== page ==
Maculelê manifests a strong dramatic expression, a high point of popular festivals. Participants were normally male and danced in groups clashing batons to the rhythm of the atabaques (drums) and the sound of the chants in a popular language or African dialects. Of all the festivals existing in Santo Amaro (a city noted for the green of its sugar cane fields), maculelê was the most colourful. It’s vibrating rhythm was very contagious.
It’s origins are unclear. It’s believed to have come from Africa and flourished in the XVIII century in the sugar cane fields in Santo Amaro where it had been used in festivals for more than 200 years. One of the most significant records of it was in a note of mourning published by the newspaper ´O Popular´ 10th of December 1873 which circulated in Santo Amaro. ´On the first of December the African Raimunda Quiteria passed away at the age of 110. In spite of her age, she still used to cut the grass and sweep the front and back of the ‘Church of Purification’ for the maculelê festival.´
At the start of this century, after the death of one of the grand masters of maculelê in that city, the festival started to disappear. For many years it was no longer a part of the festivals of the Patron saint. In 1943 Paulino Aluisio de Andrade, another master who was known as Popo do Maculelê and was considered to be the father of maculelê in Brazil, reunited family and friends to teach them how to dance based on his memories. His intention was to have it re-introduced in local religious festivals. His group became known as ‘Conjunto de Maculelê de Santo Amaro’.
The “puxada de rede”, or pulling of the net, is a common activity in the Brazilian coast. It is practiced by fishers and it sustains lots of Brazilian families. The ritual of “puxada de rede” is extremely beautiful and therefore it has been incorporated in capoeira shows.
Puxada de Rede
The ritual of “puxada de rede” is practiced by a group of men commanded by the Master of the sea. They prepare the net using short trousers or shorts and a straw hat.
The net is thrown into the sea when the chanting begins. Soon the Master gives the sign to pull the net, which is the beginning of the “puxada de rede” with the motion of taking the net out of the sea. Their wives help them waiting anxiously, singing and clapping for them on the beach. The fishes get cleaned, they thank for the good fishing and celebrate.
“My raft is going out to the sea... I will work, my beloved. When I come back, if it is God’s will, I will bring one good fish… My companions will also come back, and we will thank our Lord of the sky….”(Dorival Caymmi)
Samba de Roda
Just like Capoeira, samba has african roots. It arrived in Brazil brought by black Africans and became a part of folklore, being presented in Capoeira shows and presentations together with "Maculelê" and "Puxada de rede".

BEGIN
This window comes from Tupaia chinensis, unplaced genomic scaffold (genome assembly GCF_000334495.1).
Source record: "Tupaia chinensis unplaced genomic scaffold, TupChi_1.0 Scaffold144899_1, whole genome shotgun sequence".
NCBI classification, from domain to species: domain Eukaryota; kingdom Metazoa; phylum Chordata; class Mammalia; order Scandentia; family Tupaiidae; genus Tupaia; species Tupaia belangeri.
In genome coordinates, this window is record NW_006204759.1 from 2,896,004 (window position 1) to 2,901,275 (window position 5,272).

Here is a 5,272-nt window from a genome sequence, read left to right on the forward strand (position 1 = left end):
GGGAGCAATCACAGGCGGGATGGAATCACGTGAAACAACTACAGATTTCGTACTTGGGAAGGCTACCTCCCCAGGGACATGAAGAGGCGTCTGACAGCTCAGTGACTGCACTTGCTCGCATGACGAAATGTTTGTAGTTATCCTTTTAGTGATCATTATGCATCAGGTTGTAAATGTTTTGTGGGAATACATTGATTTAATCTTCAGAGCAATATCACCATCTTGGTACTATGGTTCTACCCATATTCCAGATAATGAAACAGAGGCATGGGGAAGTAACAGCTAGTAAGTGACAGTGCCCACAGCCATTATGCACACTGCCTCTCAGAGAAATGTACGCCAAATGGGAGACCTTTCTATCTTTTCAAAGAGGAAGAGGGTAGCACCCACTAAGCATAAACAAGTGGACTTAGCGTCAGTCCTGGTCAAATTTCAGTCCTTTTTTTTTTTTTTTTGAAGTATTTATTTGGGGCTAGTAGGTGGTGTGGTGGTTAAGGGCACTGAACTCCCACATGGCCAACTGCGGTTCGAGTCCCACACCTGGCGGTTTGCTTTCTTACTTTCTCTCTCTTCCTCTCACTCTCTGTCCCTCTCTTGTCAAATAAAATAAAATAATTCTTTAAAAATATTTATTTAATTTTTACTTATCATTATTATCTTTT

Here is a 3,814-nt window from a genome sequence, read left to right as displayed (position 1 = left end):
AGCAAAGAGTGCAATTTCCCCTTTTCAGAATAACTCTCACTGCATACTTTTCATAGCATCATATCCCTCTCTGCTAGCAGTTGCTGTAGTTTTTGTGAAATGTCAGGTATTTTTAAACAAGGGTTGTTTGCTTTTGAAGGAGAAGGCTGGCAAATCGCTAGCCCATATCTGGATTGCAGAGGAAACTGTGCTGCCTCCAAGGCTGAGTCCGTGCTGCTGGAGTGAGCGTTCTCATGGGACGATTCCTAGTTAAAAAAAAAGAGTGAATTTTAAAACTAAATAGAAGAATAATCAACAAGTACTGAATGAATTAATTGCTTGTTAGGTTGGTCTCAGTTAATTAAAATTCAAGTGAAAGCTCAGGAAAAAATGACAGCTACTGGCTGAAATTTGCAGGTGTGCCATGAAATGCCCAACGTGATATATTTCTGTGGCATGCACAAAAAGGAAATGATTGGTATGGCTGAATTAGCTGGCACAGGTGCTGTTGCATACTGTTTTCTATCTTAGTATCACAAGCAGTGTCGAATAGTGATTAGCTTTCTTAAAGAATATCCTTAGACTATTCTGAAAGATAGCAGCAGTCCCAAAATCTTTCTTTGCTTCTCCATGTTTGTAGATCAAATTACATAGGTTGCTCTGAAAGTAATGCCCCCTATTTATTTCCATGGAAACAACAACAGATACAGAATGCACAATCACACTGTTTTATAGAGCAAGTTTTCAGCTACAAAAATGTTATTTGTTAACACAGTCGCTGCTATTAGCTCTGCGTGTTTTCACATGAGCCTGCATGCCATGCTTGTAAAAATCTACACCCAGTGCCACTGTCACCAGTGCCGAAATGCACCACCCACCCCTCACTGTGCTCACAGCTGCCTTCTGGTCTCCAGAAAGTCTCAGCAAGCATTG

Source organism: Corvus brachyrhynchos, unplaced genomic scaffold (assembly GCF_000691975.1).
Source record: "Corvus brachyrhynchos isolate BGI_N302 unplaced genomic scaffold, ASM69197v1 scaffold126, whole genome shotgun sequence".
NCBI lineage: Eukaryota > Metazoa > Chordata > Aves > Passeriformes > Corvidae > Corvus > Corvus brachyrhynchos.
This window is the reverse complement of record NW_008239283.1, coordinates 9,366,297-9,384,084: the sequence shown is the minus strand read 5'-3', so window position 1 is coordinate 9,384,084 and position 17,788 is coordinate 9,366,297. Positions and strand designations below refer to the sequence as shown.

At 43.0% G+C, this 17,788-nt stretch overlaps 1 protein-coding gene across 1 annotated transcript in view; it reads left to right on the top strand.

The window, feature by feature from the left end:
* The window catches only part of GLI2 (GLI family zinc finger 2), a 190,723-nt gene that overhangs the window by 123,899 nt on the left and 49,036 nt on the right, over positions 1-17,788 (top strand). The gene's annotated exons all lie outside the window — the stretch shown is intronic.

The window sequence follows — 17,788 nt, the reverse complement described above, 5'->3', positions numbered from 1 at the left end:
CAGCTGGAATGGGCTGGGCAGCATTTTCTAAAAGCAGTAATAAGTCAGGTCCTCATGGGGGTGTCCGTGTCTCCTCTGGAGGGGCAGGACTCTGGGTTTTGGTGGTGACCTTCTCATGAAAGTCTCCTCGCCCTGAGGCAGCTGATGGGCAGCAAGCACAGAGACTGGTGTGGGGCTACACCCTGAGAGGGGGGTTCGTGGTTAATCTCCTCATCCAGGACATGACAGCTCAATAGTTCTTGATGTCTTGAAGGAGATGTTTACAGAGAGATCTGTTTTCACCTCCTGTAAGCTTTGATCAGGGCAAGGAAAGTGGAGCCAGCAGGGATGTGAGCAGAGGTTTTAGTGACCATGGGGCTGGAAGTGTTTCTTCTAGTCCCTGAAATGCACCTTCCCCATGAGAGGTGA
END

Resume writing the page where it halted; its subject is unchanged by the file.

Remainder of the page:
Nowadays samba is practiced a lot in events and end of rodas, when capoeiristas relax by dancing. It is the manifestation of the vagabond soul, in which girls show off their skills dancing the “samba no pé” with the men and spreading all their grace and sensuality.
Samba de Roda: “Oh morena grab me ,Take me to the samba I belong to the samba ,I came to dance samba, Olê, lê baiana….”
A brief history of Capoeira
The history of capoeira starts with the beginning of the Brazilian nation, as a result of the environment and the way in which the relationship between the European conquerors, natives and Africans developed.
For the conquerors, the new world that had just been discovered had to be exploited in all aspects, in order to provide more wealth to the countries in Europe. To make possible the building of a new empire, they needed to hire manual workers who would help them in harvesting and any other heavy work that had to be done. After the failed attempt of making the natives work as slaves, Africans were brought to Brazil to fulfil this need ( XVI century).
Since the middle of the XV century, the Portuguese were already trading slaves from Africa. The African slaves were put together and shipped as cargo, in the dark, dirty cargo deck of the Portuguese ships known as ´tumbeiros´. Most of them would die during the journey, due to the non-human conditions on the ships. ´Banzo´ is the name given for the feeling of intense pain caused by the lost of freedom, for the separation from their loved ones and their land. After acquiring ´banzo´, the Africans died.
Upon their arrival in Brazil, the Africans were sold at auctions. They worked in agriculture and lived in ´senzalas´(slaves quarters). The ´senhores de engenho´ were the owners of the properties and the absolute power over all. The ´feitores´ were given the responsibility of establishing discipline and order at any cost.
Rio de Janeiro, Salvador and Recife were, in the XVI and XVII centuries, the main slave centres. Sudaneses (iorubas, geges, haussas , minas), Bantos (angolas and cabindas) and Males (arabs and islamics) were brought to these centres in order to be sold at the auctions.
Taken by force from their land, a life of sacrifice was waiting for them in the new land: hard work in the big farms under the boiling sun. The work was so hard that these Africans’ life expectancy was from 7 to 10 years. Arriving in Brazil was already a proof of their strong resistance: about 40% of the slaves died during the journey.
As payment for their work, the slaves received all types of punishment and torture given without any mercy. But they reacted. They killed ´feitores´, committed suicide and avoided reproduction. They sought relief from the pain through their cults, rituals, dance, prayers and songs. The ‘capitao do mato’ was responsible for the capturing of fugitives and to bring them alive…or dead if need be, as a deterrent for other slaves who wanted to run away.